Instead of waiting for the Texas Political Class to decide how—or if—it should defend Texans’ medical rights against the Biden-Harris administration’s vaccine passport plan, citizens are asking state senators to take action and protect against government mandates and the medical establishment.

In a highly unusual move late Wednesday evening, the Texas Senate Health & Human Services Committee met while the Senate was in session. The committee heard testimony on Senate Bills 1310 and 1313 by State Sen. Bob Hall (R–Edgewood), proposed laws that are related to individual medical rights.

Nonprofit Texans for Vaccine Choice said SB 1310 “defines informed consent to immunization,” while SB 1313 “protects religious beliefs against medical treatments during an emergency and ensures that any emergency-related quarantine is done in the least restrictive means possible and with due process.”

“I think an important point … is that neither of these bills are anti-vax,” Hall said Wednesday. “It’s about being informed.”

In a prior interview, TFVC Executive Director Jackie Schlegel listed these bills among those currently in the Texas Legislature that would help defend against the Biden-Harris administration’s proposed “vaccine passports,” requirements that could punish citizens who choose to not take the coronavirus vaccine.

SB 1310

“Informed consent to a medical intervention is an essential human right,” Rebecca Hardy of TFVC told senators while testifying on SB 1310 late Wednesday evening.

“When my daughter was 4 months of age, she had an irreversible reaction to a vaccination she received that day,” Schlegel testified.

Citizen Stephanie Schiltz also recalled her 2-year-old daughter’s allergic reaction to a vaccine.

“Had I had a list of the vaccine ingredients earlier, it could’ve helped us to have been more selective with her vaccines much earlier and prevented her much of the suffering she had to endure,” Schiltz said.

“I never met a doctor who can list all the ingredients in a vaccine,” testified Del Bigtree, founder of the Informed Consent Action Network. “It’s incredible that we have to ask to have ingredients listed for what’s injected into ourselves or our children.”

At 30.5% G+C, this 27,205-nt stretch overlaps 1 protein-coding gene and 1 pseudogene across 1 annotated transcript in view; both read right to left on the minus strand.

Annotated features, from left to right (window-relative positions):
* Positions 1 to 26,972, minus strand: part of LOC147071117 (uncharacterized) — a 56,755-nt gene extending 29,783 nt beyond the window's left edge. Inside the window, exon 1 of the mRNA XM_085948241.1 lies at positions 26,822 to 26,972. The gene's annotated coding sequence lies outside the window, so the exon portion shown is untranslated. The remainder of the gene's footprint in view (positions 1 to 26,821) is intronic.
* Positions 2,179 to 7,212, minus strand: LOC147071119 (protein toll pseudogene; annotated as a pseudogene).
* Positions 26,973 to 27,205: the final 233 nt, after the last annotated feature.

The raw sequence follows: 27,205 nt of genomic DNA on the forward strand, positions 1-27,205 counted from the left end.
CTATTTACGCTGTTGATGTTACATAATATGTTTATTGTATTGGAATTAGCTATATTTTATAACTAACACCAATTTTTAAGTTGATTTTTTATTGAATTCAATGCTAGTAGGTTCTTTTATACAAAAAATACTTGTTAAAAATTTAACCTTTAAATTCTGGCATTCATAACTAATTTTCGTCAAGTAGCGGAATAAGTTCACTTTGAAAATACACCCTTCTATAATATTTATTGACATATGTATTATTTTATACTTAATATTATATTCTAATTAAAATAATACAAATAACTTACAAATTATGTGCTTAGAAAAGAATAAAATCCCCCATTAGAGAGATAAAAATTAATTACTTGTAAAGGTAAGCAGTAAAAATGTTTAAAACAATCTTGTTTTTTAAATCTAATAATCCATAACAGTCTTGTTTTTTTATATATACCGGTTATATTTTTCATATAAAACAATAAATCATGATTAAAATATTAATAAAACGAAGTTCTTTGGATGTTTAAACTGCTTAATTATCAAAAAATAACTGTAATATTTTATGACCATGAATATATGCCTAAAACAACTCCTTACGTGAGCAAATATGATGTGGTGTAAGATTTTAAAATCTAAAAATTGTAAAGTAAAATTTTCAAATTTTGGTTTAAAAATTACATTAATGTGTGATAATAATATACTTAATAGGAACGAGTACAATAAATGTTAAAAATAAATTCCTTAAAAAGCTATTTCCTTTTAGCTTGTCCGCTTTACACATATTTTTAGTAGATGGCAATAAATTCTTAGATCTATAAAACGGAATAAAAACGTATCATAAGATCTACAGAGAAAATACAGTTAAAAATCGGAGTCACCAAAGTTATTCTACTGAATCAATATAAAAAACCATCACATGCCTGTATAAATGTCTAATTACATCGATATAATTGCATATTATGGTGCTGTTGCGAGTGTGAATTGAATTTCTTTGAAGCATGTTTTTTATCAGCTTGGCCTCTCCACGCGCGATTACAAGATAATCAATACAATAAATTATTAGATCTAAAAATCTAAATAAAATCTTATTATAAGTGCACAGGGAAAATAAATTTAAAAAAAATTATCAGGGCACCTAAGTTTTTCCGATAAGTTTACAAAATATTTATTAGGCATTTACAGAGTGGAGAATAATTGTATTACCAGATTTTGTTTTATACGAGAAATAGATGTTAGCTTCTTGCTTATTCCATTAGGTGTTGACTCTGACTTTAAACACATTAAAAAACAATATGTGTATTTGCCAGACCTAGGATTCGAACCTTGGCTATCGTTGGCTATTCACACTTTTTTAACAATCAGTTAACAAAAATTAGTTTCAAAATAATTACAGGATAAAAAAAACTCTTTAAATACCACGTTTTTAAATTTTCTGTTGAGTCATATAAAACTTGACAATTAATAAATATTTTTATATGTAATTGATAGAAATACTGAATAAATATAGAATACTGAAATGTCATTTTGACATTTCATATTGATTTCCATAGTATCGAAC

“The best thing that we can do for our patients is give them the information that they want,” Dr. Allen Hopkins said in support of the bill.

SB 1313

TFVC’s Hardy testified that SB 1313 would defend Texan’s rights to make their own medical decisions.

“The resulting isolation and quarantine of innumerable healthy people with no signs of illness has been devastating,” she said, referring to last year’s quarantine mandates.

“I watched a granddaughter celebrate her birthday with her grandmother through a window,” recalled Reagan DeMarines, also of TFVC. “The grandmother broke protocol by opening a window because she wanted to hear her granddaughter’s voice and to just say happy birthday to her.”

It was the only contact the grandmother had had with her loved ones in months.

“[SB 1313] also provides due process protections to individuals before they can be ordered to isolate or quarantine,” Hardy stated.

Medical Establishment Strikes Back

On the other hand, the medical establishment came out swinging against the proposed transparency.

“This is another administrative burden that could put clinics over the edge,” Dr. Marjan Linnell of the Austin Regional Clinic said of SB 1310.

“I hardly think handing out a sheet of paper to the parent … is that much of a burden,” Hall argued. “The people’s right to know trumps a little bit of effort.”

“Senate Bill 1310 is burdensome without reason, and it’s an unfunded mandate for physicians,” Allison Winnike of The Immunization Partnership claimed. “Or, to bluntly quote what a pediatrician told me, ‘If we pass this bill, kids will die.’”

“Whenever you said children will die, that’s a pretty strong statement,” State Sen. Donna Campbell (R­–New Braunfels) replied. “What do you base that on?”

Winnike repeated that it was a quote from a pediatrician, adding it was based on “the forecast in decline of immunization rates.”

“I think that may be an opinion disguised as facts,” Campbell said. “I just don’t see numbers on that.”

“I found it shocking that the medical establishment still thinks that suppressing information is how they’re going to make people confident,” Bigtree said during his testimony. “Transparency is the way forward.”

Concerned citizens may contact their state senator. Legislation may be tracked through Texas Legislature Online.

Robert Montoya

A former filmmaker, University of North Texas graduate, and one-time assistant language teacher, Robert Montoya misses Japan and the 1980s. He is an investigative reporter for Texas Scorecard.

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